Tajikistan Ramming Attack: ISIS Claims Responsibility, but Government Blames Banned Local Party

Tajikistan's government has accused a banned Islamist group of being behind the car ramming attack that killed four western tourists Monday, despite the Islamic State militant group (ISIS) having already claimed responsibility.

The country's interior ministry said one of the detained suspects admitted links to the Islamic Renaissance Party of Tajikistan (IRPT), banned since 2015 after the government accused the group of plotting a government coup, Reuters reported.

Four foreigners—two of them American, one Dutch and one Swiss—were killed Sunday when a car plowed into a cycling group on a rural road in the Danghara region, some 43 miles southeast of the capital Dushanbe. The attackers then reportedly leaped from their vehicle, stabbing the injured tourists before fleeing. Three others from Switzerland, the Netherlands and France were wounded but survived. This marks the first attack of its kind against Western tourists in Tajikistan.

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This image grab taken from an AFPTV video shows Tajik Minister of the Interior Ramazon Hamro Rahimzoda addressing a press conference in Dushanbe on July 30, in which he alleged that a banned Islamist group was behind Sunday's car ramming attack. SHODMON KHOLOV/AFP/Getty Images

The interior ministry said police killed four suspects on Monday and detained a fifth. On Tuesday, another four people were arrested, officials said.

The interior ministry statement said the detained attacker confessed to receiving training in Iran ahead of the attack, and that the group intended to flee to Afghanistan. IRPT leaders dismissed the allegations from exile. "We completely deny the illogical allegation by the interior ministry and condemn this terrorist act," the group's leader Muhiddin Kabiri told Reuters. "This [statement] draws the attention away from the real criminals," he said.

Meanwhile, ISIS has claimed responsibility for the attack via its Amaq news agency. The attackers "were soldiers of the Islamic State and carried out the attack in response to calls to target the citizens of the coalition countries," the message said. On Wednesday, the group released a video of five men—purportedly the Tajik group that executed the operation—posing in front of an ISIS flag and swearing allegiance to ISIS leader Abu Bakr al-Baghdadi.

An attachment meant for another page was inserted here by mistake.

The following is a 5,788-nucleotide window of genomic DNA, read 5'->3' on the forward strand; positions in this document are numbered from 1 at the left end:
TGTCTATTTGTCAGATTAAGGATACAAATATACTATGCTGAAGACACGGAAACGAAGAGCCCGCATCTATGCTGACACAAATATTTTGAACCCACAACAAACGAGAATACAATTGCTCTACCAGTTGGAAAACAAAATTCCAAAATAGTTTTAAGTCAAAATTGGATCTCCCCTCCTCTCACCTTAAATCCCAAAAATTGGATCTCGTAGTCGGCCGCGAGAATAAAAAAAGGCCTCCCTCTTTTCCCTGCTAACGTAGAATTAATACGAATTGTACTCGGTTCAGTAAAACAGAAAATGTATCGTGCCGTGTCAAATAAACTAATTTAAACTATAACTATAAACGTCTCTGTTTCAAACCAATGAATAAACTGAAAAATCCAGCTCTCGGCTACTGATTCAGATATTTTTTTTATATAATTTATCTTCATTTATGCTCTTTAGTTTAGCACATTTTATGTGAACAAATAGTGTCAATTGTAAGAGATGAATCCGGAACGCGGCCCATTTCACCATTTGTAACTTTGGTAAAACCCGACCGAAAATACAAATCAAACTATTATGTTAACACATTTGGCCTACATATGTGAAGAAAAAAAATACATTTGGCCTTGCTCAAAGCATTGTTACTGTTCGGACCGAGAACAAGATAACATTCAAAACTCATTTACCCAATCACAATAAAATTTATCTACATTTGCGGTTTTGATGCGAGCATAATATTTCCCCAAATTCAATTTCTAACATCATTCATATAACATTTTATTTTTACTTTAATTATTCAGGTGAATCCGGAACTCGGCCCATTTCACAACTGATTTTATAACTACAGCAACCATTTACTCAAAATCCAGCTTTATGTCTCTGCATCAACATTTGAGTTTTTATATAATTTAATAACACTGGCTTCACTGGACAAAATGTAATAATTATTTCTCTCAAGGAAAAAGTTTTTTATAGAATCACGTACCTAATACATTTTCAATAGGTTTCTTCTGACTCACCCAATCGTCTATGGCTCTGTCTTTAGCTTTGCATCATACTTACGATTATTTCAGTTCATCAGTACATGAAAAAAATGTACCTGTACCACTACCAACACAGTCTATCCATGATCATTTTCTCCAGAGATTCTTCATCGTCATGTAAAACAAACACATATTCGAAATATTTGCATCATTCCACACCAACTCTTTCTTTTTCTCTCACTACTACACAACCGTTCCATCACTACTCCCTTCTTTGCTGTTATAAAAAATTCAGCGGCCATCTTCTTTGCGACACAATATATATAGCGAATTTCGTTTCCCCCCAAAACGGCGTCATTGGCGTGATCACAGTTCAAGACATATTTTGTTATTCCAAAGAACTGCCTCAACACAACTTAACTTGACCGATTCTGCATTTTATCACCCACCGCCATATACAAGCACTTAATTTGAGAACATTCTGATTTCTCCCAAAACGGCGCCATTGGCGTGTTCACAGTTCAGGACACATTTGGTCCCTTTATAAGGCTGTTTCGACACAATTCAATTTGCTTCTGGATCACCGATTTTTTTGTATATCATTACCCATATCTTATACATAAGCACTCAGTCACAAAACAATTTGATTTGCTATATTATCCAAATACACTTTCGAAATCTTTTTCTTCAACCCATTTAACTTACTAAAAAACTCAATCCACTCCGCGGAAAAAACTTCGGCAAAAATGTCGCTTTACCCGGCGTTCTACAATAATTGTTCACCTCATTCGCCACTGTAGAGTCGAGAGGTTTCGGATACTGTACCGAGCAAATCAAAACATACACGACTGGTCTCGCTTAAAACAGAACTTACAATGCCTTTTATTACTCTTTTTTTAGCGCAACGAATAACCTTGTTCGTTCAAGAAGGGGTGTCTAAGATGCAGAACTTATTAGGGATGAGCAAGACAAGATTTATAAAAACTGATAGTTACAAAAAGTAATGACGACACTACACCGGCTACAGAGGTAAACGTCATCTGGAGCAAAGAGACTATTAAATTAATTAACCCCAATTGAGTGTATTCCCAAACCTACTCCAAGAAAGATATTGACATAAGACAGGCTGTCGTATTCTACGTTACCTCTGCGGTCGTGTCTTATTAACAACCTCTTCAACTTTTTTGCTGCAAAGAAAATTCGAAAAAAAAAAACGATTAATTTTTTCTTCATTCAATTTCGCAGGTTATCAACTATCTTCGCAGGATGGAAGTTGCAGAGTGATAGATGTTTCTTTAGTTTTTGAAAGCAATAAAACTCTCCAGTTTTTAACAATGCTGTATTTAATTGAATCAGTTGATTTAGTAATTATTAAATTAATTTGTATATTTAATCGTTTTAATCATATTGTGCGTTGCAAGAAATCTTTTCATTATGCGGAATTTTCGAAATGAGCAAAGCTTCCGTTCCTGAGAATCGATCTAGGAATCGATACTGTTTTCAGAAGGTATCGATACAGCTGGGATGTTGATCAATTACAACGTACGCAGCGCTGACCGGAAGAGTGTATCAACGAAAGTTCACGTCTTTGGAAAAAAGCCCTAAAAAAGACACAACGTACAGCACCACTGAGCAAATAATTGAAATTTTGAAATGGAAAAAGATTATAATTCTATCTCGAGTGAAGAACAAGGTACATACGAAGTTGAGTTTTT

Kabiri told Reuters he was surprised that the Tajik government had apparently ignored the ISIS claim and was blaming the IRPT instead.

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The attack took place in the Danghara district, some 43 miles southeast of the capital Dushanbe. Google Maps

The U.S. Embassy in Dushanbe issued a statement confirming the deaths of two Americans, but said it could not share further details "due to privacy concerns." It continued: "Our condolences go out to the victims' families, and we will continue to work with Tajik authorities in the ongoing investigation."

Tajikistan is a former Soviet state, which broke away from the union and gained independence in September 1991. It has since struggled with poverty and political instability, even after the end of the country's civil war in 1997. President Emomalii Rahmon has been in power since 1992, despite many allegations of corruption and electoral fraud.

A combination of poverty, political oppression and sharing a border with Afghanistan has made the Muslim-majority nation a prime target for jihadi recruiters. Between 2,000 and 4,000 Tajiks are thought to have traveled to Syria to fight with various Islamist militant groups, according to a report published by the International Crisis Group. ISIS is known to have a presence in the country, and a former Tajik elite security forces commander joined the group in 2015. If confirmed, this would be ISIS's first operation within Tajikistan.